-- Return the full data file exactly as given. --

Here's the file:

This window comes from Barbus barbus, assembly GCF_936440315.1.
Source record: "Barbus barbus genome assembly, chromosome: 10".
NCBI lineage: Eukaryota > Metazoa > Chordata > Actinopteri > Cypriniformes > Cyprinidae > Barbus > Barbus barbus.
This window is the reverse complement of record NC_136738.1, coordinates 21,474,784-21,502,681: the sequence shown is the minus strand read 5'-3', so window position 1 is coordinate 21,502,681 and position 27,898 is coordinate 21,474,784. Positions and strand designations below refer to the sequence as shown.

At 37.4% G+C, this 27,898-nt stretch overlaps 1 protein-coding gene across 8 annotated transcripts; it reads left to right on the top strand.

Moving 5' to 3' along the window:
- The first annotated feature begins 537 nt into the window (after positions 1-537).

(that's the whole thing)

This window comes from Barbus barbus, assembly GCF_936440315.1.
Source record: "Barbus barbus genome assembly, chromosome: 10".
NCBI lineage: Eukaryota > Metazoa > Chordata > Actinopteri > Cypriniformes > Cyprinidae > Barbus > Barbus barbus.
This window is the reverse complement of record NC_136738.1, coordinates 21,474,784-21,502,681: the sequence shown is the minus strand read 5'-3', so window position 1 is coordinate 21,502,681 and position 27,898 is coordinate 21,474,784. Positions and strand designations below refer to the sequence as shown.

At 37.4% G+C, this 27,898-nt stretch overlaps 1 protein-coding gene across 8 annotated transcripts; it reads left to right on the top strand.

Moving 5' to 3' along the window:
- The first annotated feature begins 537 nt into the window (after positions 1-537).